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Ukraine conflict: As spring approaches, what next for Ukraine and Russia?

One year on from Russia's invasion of Ukraine, the 1,076 km-long front line is static and neither side shows any inclination to back down. It is no longer credible for Russia to achieve its original goals of seizing Kyiv and dictating terms to Ukraine, but the Russian government has indicated that it wants to retain Crimea, Donbas, and Kherson Oblast. Statements issued by the Ukrainian government on the one-year anniversary of the conflict indicate they are not prepared to accept anything less than the complete removal of all Russian forces from their territory, including Crimea.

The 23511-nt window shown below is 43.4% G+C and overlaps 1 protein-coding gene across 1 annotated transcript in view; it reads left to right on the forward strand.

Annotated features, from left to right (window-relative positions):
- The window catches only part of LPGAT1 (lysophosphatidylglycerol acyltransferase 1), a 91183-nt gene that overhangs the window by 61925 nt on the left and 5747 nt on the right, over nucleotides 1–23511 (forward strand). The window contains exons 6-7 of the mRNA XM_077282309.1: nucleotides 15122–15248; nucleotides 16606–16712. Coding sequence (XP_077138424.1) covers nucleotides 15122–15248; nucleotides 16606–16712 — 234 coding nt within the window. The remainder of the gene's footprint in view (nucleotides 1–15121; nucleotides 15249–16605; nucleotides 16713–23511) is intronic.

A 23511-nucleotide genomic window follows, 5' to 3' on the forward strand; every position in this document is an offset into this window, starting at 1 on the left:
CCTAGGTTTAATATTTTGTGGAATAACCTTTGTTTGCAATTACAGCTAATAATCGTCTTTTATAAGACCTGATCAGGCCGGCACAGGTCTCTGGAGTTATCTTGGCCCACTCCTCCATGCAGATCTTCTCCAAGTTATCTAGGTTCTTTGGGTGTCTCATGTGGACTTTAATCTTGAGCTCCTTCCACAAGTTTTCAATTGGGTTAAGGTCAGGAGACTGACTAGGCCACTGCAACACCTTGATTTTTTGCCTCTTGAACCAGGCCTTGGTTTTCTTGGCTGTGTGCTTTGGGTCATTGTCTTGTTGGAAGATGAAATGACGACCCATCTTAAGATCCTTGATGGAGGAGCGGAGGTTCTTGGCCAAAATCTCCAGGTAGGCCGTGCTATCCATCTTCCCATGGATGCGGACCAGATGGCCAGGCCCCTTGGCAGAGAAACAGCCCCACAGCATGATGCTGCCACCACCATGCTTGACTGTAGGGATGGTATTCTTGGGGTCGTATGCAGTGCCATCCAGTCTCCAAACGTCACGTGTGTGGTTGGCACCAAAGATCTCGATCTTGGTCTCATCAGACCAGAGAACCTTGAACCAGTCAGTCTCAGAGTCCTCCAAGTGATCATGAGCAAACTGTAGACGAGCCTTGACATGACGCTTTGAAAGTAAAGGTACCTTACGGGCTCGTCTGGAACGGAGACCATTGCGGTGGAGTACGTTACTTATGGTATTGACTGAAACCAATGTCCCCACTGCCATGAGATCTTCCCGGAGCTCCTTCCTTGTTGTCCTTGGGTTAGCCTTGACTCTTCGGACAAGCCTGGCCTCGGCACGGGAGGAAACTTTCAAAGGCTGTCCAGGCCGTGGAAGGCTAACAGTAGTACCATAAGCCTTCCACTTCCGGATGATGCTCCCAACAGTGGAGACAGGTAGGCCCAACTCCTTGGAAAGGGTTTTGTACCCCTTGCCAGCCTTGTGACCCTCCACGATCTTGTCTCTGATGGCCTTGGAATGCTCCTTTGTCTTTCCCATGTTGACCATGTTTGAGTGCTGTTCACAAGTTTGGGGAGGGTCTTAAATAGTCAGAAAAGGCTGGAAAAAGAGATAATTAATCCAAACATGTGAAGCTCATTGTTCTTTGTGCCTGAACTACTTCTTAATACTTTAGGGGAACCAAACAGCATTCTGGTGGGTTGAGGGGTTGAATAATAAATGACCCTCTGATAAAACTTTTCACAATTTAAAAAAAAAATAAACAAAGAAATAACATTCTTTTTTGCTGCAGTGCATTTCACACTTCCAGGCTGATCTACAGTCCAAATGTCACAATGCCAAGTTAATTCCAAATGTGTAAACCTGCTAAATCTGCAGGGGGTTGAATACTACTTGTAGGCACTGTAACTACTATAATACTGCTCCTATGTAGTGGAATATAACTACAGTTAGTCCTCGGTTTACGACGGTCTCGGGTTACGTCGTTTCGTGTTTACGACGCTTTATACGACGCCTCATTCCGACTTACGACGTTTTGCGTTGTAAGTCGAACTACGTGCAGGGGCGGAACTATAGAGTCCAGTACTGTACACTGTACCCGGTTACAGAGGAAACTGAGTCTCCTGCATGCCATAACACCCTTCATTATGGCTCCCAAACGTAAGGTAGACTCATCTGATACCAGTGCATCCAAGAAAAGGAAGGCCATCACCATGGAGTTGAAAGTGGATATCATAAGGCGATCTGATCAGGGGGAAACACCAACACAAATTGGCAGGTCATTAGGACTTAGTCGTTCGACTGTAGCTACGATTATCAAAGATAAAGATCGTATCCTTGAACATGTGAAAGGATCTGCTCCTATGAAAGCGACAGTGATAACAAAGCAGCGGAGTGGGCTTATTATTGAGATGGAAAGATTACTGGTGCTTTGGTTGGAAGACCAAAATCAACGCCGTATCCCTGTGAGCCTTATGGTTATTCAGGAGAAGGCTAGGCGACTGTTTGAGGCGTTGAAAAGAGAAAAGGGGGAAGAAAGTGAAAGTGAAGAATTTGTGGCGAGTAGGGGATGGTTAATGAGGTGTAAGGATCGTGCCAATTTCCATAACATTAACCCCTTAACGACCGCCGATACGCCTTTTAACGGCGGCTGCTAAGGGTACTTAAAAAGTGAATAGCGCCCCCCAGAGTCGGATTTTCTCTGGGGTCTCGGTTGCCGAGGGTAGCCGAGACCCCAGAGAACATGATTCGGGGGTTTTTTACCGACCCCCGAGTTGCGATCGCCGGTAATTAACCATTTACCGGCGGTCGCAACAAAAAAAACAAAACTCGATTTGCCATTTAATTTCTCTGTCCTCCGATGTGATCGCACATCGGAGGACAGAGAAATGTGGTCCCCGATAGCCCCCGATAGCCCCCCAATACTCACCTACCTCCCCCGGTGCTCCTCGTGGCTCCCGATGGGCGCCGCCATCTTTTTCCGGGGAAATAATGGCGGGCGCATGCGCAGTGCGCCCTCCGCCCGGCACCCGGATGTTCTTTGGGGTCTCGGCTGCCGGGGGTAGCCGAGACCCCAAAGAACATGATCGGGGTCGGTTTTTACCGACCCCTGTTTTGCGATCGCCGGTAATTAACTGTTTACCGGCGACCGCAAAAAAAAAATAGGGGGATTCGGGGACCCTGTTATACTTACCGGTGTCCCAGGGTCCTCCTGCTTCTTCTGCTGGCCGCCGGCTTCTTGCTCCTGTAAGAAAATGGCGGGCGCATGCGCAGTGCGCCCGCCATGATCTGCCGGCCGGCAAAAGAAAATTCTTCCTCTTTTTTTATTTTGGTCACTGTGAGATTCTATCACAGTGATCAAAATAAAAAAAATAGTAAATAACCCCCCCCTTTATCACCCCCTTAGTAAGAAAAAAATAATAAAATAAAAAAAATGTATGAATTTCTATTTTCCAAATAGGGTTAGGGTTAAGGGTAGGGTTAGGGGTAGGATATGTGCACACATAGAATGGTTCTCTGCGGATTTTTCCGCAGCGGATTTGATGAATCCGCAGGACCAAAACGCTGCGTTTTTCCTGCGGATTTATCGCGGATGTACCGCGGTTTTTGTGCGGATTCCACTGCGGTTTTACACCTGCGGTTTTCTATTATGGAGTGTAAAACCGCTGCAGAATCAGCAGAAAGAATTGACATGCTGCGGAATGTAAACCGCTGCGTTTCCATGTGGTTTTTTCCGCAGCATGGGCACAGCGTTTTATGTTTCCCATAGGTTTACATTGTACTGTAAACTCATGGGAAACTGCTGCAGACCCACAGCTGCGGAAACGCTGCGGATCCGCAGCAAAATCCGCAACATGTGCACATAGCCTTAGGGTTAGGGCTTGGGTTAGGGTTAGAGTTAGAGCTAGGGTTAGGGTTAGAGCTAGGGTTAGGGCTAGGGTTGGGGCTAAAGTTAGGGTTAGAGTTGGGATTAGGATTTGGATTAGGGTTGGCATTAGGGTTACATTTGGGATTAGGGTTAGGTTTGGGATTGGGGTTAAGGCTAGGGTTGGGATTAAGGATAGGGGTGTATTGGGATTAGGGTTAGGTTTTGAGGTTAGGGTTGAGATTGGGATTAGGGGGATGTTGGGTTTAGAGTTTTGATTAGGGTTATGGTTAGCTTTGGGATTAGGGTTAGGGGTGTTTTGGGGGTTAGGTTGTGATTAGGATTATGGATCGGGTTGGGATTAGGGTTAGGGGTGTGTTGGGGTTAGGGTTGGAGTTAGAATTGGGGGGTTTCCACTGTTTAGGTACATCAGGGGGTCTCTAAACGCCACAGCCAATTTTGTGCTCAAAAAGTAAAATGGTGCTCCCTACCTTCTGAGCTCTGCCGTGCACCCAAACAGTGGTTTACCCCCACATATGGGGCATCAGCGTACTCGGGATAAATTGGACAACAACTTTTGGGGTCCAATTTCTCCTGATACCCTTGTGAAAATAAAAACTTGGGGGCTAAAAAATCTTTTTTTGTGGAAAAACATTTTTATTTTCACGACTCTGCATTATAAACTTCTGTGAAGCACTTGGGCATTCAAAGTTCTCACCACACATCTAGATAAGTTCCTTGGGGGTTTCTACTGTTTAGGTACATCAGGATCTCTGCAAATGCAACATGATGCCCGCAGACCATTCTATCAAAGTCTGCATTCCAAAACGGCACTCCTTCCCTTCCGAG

Neither side can afford to fight an attritional war indefinitely. Troop and vehicle losses, and the financial cost (and for Ukraine, the impact on the civilian population) cannot be borne indefinitely, and both sides are using artillery ammunition at a rate they cannot sustain.

Russia's next move

Much has been made of Russia's struggle to supply its conscripts with basic equipment and provide them with adequate training – there are credible reports that some units were put into the field with less than a week's training, for example.

However, the bigger issue is armour. Ukraine claims to have destroyed over 3,000 Russian tanks and more than 6,000 armoured personnel carriers (APCs). Even if these figures are inflated, Russia's ability to replace its losses is questionable, and while it may have significant stocks of vehicles in reserve, these are not of the latest types and they certainly are not all in a serviceable state.

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